HIGH SEASON: LATE DECEMBER, JANUARY & EARLY FEBRUARY
As the season progresses the daylight hours increase which all of the Antarctic peninsula’s wildlife makes use of; the beaches and hillsides are now hectic with tens of thousands (sometimes more) of penguins (Adelie, gentoo & chinstrap). Not all penguins chicks hatch at the same time, as you go further south they generally hatch a little later (also as the tops of hills clear of snow and ice earlier than the base the penguins that grab the ‘top spots’ often have chicks earlier than those at the bottom of the hill).
With both parents at first taking turns to incubate and soon making ever more frequent fishing trips the colonies get busier and the chicks larger. Chicks grow very quickly and as soon as they are mobile it can be very entertaining, quite chubby, slightly ungainly, hungry juveniles chasing their parents for some more krill.
Seals, skuas, petrels and penguins are all busy attending to their sub-adult young as the short Antarctic ‘summer’ will soon be over. Whales are ever present and as the season progresses they start to become more inquisitive (partially as they’ve been feeding for the last 2 months).
The early season snow will slowly be lost at lower levels (fresh snow can fall at any time), only the peaks will remain snow-capped. This can mean trekking opportunities are increased and the weather will always determine what’s possible (safe). Temperatures can vary significantly and over a very short period of time; if it’s sunny and the winds are lights (a relatively rare occurrence) it will be quite warm (10-15 degrees Celsius), if it’s cloudy and there are strong winds and snow it can feel bitterly cold (we’ll advise so you have appropriate clothing).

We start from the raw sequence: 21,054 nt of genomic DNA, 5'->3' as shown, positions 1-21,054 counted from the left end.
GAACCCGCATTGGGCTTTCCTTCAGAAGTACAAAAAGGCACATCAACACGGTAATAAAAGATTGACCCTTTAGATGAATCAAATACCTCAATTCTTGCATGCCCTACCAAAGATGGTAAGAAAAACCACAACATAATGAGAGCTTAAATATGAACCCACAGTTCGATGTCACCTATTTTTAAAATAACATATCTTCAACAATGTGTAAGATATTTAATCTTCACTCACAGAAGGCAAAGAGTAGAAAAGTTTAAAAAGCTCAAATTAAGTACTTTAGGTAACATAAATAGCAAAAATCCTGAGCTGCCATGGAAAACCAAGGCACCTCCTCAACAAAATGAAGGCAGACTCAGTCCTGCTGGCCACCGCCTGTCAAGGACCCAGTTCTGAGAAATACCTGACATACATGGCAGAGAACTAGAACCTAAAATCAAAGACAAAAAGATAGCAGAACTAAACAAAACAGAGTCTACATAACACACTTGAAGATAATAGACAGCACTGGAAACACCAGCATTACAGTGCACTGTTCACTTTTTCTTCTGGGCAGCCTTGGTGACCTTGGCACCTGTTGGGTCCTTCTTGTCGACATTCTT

The beaches of South Georgia are soon littered with fur seal pups. The adult males of fur and elephant seals having completed their task have returned to the southern ocean for a much needed meal (the large bull elephant seals can lose over a third of their body weight during the breeding season).
Many of South Georgia’s beaches are also home to vast colonies of king penguins, several in their tens of thousands. Due to king penguins unsynchronised breeding and a 13-16 month breeding cycle you can usually witness courting, penguins with eggs in pouches above their feet (laid from November to April), brow fluffy chicks and adults throughout the year. The number of young in the colonies fluctuates (highest number in Dec/Jan/Feb) with larger brown fluffy juveniles forming large crèches whilst their parents are ‘gone fishing’.
South Georgia’s other penguins (chinstrap, Gentoo, macaroni) and four albatross species (black-browed, grey-headed, light mantled & wandering) will all be busy raising their chicks during the short Antarctic summer.
As with South Georgia the days are long and the temperatures generally higher (average 12 degrees Celsius). The same systems that eventually reach South Georgia will also affect the Falkland Islands and a warm summer’s day can feel quite like a southern Australian coast (Phillip Island comes to mind) and it can still very occasionally drop below freezing.
Seals (seal lions and elephant seals), penguins (king, Gentoo, rock-hopper, macaroni & Magellanic) and perhaps over half a million black –browed albatross will all be busy raising their young.